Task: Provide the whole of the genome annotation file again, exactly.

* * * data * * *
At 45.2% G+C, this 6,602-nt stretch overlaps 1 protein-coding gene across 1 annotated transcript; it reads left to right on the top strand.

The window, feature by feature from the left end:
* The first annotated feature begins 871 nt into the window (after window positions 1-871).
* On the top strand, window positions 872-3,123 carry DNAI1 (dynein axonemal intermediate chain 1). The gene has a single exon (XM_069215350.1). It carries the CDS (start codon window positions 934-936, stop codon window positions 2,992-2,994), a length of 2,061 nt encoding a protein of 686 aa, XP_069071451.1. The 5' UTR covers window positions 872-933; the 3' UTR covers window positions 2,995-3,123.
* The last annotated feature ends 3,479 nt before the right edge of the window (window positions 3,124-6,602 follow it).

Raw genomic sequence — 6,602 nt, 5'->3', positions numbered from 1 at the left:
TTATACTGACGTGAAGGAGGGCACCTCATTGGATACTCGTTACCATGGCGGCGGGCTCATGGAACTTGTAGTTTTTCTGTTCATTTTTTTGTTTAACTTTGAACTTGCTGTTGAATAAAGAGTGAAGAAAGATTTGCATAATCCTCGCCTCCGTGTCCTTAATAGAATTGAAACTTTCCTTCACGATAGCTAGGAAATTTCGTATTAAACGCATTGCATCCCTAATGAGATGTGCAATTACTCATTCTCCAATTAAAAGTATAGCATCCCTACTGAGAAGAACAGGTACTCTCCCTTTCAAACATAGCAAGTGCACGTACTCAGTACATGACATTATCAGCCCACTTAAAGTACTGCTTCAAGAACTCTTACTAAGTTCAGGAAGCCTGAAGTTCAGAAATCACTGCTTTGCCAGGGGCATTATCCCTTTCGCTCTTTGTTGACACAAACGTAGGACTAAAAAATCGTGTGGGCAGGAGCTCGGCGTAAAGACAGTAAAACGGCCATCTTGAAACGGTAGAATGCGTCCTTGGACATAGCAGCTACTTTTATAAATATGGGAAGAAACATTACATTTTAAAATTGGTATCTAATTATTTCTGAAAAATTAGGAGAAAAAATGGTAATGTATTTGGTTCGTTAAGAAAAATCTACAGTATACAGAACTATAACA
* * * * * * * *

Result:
At 45.2% G+C, this 6,602-nt stretch overlaps 1 protein-coding gene across 1 annotated transcript; it reads left to right on the top strand.

The window, feature by feature from the left end:
* The first annotated feature begins 871 nt into the window (after window positions 1-871).
* On the top strand, window positions 872-3,123 carry DNAI1 (dynein axonemal intermediate chain 1). The gene has a single exon (XM_069215350.1). It carries the CDS (start codon window positions 934-936, stop codon window positions 2,992-2,994), a length of 2,061 nt encoding a protein of 686 aa, XP_069071451.1. The 5' UTR covers window positions 872-933; the 3' UTR covers window positions 2,995-3,123.
* The last annotated feature ends 3,479 nt before the right edge of the window (window positions 3,124-6,602 follow it).

Raw genomic sequence — 6,602 nt, 5'->3', positions numbered from 1 at the left:
TTATACTGACGTGAAGGAGGGCACCTCATTGGATACTCGTTACCATGGCGGCGGGCTCATGGAACTTGTAGTTTTTCTGTTCATTTTTTTGTTTAACTTTGAACTTGCTGTTGAATAAAGAGTGAAGAAAGATTTGCATAATCCTCGCCTCCGTGTCCTTAATAGAATTGAAACTTTCCTTCACGATAGCTAGGAAATTTCGTATTAAACGCATTGCATCCCTAATGAGATGTGCAATTACTCATTCTCCAATTAAAAGTATAGCATCCCTACTGAGAAGAACAGGTACTCTCCCTTTCAAACATAGCAAGTGCACGTACTCAGTACATGACATTATCAGCCCACTTAAAGTACTGCTTCAAGAACTCTTACTAAGTTCAGGAAGCCTGAAGTTCAGAAATCACTGCTTTGCCAGGGGCATTATCCCTTTCGCTCTTTGTTGACACAAACGTAGGACTAAAAAATCGTGTGGGCAGGAGCTCGGCGTAAAGACAGTAAAACGGCCATCTTGAAACGGTAGAATGCGTCCTTGGACATAGCAGCTACTTTTATAAATATGGGAAGAAACATTACATTTTAAAATTGGTATCTAATTATTTCTGAAAAATTAGGAGAAAAAATGGTAATGTATTTGGTTCGTTAAGAAAAATCTACAGTATACAGAACTATAACA